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Federal Eye
Posted at 08:00 PM ET, 12/12/2011

Dispute between Nuclear Regulatory Commission members about ‘organizational issues,’ White House says


Nuclear Regulatory Commission Chairman Gregory B. Jaczko. (Nuclear Regulatory Commission)
Tensions and disagreements between the chairman and commissioners at the nation’s nuclear regulatory body are based on organizational issues and have not impaired the agency’s mission, the White House said late Monday in response to congressional inquiries.

The conclusions came in response to questions from House Republicans who asked the White House late Friday for details of concerns raised by four commissioners with the Nuclear Regulatory Commission about the panel’s chairman, Gregory B. Jaczko, a Democratic member of the five-member commission appointed chairman by President Obama in 2009.

In a letter sent in mid-October to White House Chief of Staff William Daley, the commissioners — two Republicans and two Democrats — said Jaczko has bullied career agency staff, ordered staffers to withhold or modify policy decisions and interacted with fellow commissioners in an intemperate fashion, actions that are “causing serious damage” to the agency and “creating a chilled work environment.”

In response, Daley said Monday that he had met individually with each of the commissioners and with Jaczko, who apologized for allowing the disagreements to be revealed publicly and vowed to meet with his fellow commissioners to resolve any disagreements.

Disputes between agency commissioners have existed throughout the panel’s history, Daley said, noting that the current disagreements “reflect organizational tensions.”

In his written response to the House Oversight and Government Reform Committee, Daley also said the White House would not provide an official witness at a hearing scheduled for Wednesday with the five commissioners to discuss their disagreements.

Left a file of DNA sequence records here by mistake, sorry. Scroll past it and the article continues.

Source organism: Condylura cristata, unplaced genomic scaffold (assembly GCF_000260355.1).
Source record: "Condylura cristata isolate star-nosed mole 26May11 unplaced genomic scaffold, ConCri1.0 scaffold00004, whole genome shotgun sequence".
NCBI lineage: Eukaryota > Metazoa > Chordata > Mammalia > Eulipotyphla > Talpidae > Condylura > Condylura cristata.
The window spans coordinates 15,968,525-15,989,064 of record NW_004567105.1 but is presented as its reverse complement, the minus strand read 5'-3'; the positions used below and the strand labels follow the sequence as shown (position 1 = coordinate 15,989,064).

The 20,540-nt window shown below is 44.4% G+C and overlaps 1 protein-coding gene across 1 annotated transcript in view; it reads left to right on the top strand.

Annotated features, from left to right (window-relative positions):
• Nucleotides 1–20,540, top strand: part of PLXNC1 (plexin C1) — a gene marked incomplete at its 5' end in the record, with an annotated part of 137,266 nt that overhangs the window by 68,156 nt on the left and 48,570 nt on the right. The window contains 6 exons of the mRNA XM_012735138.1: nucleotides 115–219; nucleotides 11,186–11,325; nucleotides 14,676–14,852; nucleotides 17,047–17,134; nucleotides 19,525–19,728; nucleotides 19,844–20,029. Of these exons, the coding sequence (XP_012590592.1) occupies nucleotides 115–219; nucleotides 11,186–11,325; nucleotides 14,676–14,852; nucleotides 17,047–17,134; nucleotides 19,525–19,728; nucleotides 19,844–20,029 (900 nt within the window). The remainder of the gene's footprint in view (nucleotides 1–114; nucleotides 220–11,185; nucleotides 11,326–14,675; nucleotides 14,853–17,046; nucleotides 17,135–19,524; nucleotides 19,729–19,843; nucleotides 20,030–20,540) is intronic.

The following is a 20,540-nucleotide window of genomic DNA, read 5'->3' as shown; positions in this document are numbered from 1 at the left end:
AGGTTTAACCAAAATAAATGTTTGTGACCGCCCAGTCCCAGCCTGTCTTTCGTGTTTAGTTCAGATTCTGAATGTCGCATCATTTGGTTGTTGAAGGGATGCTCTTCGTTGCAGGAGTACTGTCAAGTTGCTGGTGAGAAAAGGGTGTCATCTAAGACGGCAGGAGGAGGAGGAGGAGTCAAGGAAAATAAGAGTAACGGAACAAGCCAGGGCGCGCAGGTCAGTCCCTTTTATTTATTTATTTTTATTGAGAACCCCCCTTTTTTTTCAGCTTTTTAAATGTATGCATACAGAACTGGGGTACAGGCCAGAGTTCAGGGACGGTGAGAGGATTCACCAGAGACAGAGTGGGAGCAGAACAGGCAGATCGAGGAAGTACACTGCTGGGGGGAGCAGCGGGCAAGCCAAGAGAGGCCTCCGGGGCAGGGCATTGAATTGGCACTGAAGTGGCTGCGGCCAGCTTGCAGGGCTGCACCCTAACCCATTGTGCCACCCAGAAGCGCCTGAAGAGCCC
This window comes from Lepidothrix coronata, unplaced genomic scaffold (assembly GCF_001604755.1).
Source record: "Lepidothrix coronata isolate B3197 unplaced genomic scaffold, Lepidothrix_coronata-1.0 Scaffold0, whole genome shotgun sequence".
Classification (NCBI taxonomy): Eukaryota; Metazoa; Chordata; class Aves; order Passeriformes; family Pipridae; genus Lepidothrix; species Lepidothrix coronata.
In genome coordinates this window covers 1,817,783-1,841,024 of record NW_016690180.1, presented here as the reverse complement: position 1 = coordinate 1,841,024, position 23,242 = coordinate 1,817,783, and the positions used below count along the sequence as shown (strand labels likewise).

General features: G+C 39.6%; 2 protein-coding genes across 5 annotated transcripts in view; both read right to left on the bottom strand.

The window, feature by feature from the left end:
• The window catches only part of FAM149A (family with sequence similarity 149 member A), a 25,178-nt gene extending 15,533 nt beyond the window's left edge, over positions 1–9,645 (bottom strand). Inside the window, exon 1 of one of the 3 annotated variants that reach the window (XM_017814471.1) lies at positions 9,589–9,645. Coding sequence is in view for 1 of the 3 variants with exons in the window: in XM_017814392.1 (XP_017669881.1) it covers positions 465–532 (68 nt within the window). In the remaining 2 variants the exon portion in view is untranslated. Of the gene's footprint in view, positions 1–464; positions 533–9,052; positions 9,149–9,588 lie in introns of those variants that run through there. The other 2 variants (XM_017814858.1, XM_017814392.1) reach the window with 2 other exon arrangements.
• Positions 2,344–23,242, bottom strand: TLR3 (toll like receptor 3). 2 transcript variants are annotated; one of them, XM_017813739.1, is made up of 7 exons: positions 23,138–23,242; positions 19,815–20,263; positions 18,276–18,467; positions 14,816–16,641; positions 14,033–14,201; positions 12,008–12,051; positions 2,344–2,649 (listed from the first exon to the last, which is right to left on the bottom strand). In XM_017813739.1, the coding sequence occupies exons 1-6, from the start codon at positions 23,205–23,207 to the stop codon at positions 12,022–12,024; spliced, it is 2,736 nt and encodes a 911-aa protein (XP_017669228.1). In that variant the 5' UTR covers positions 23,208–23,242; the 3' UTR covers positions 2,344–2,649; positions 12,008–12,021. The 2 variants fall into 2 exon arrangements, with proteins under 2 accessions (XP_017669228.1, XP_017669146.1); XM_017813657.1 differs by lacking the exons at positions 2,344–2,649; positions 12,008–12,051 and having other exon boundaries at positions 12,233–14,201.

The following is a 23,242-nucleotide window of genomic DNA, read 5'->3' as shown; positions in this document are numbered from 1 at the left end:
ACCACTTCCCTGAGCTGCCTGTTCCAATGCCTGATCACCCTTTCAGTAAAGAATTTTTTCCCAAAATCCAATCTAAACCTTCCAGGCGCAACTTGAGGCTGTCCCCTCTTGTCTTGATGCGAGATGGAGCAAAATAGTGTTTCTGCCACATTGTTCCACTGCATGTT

In response, the committee’s chairman, Rep. Darrell Issa (R-Calif.), said the White House “is in denial about the severity of the situation at the NRC.”

Jaczko is a former aide to Senate Majority Leader Harry M. Reid (D-Nev.) and other Democratic lawmakers. An agency watchdog report said in June that he was “not forthcoming” with his fellow commissioners about a decision to end the review of an application for a nuclear waste repository at Yucca Mountain in Nevada — a project Reid has long opposed.

In a recent interview, Jaczko conceded that NRC had faced a difficult year responding to the Japanese tsunami and subsequent meltdown at the Fukushima nuclear plant.

“I think we have a tremendously talented workforce at the agency, and challenges like Fukushima really bring out the best in the people we have,” Jaczko said.

“I think Fukushima was one of those times when people rallied,” he added. “If anything, I think it helped remind people why they do what they do and why they’re so committed to their jobs. It was a very tough environment for all federal workers in the last year, so we all look to do more with less budgets and still maintain our responsibilities for the American people.”

Jaczko was commenting in response to NRC’s slip to second from first in the annual Best Places to Work satisfaction rankings of federal employees. Concerns about employee pay — not overall leadership — caused the agency’s rankings to dip.

In a statement Monday, the Nuclear Energy Institute, an industry group, urged the White House, Congress and NRC commissioners to quickly resolve their disagrements.

“Safe performance of nuclear energy facilities and the NRC’s credibility are the two most important factors for policymaker and public confidence in nuclear energy,” NEI President and CEO Marvin Fertel said in a statement. “As such, the industry is concerned with anything that threatens the credibility of either.”

Fertel said, however, that his group is concerned with allegations that Jaczko is fostering a chilled working environment.

“The industry takes safety culture issues seriously,” Fertel said, “and we expect the same priority treatment of these issues by our regulator.”

But Sen. Thomas Carper (D-Del.), who chairs a Senate subcommittee on nuclear safety, said Monday that the disagreements “have not impacted nuclear safety, nor should they.”

“While I am disappointed that the five commissioners – each talented and capable in their own right – have been unable to come together as a cohesive body, I also understand that when issues as important as those facing the Nuclear Regulatory Commission are being considered, differences of opinion will emerge,” Carper said.

Carper said he and Sen. Barbara Boxer (D-Calif.) are holding a hearing Thursday with the five NRC commissioners to review new recommendations on nuclear reactor safety.

Follow Ed O’Keefe on Twitter: @edatpost

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By  |  08:00 PM ET, 12/12/2011

Categories:  Agencies and Departments, Congress, Oversight

 
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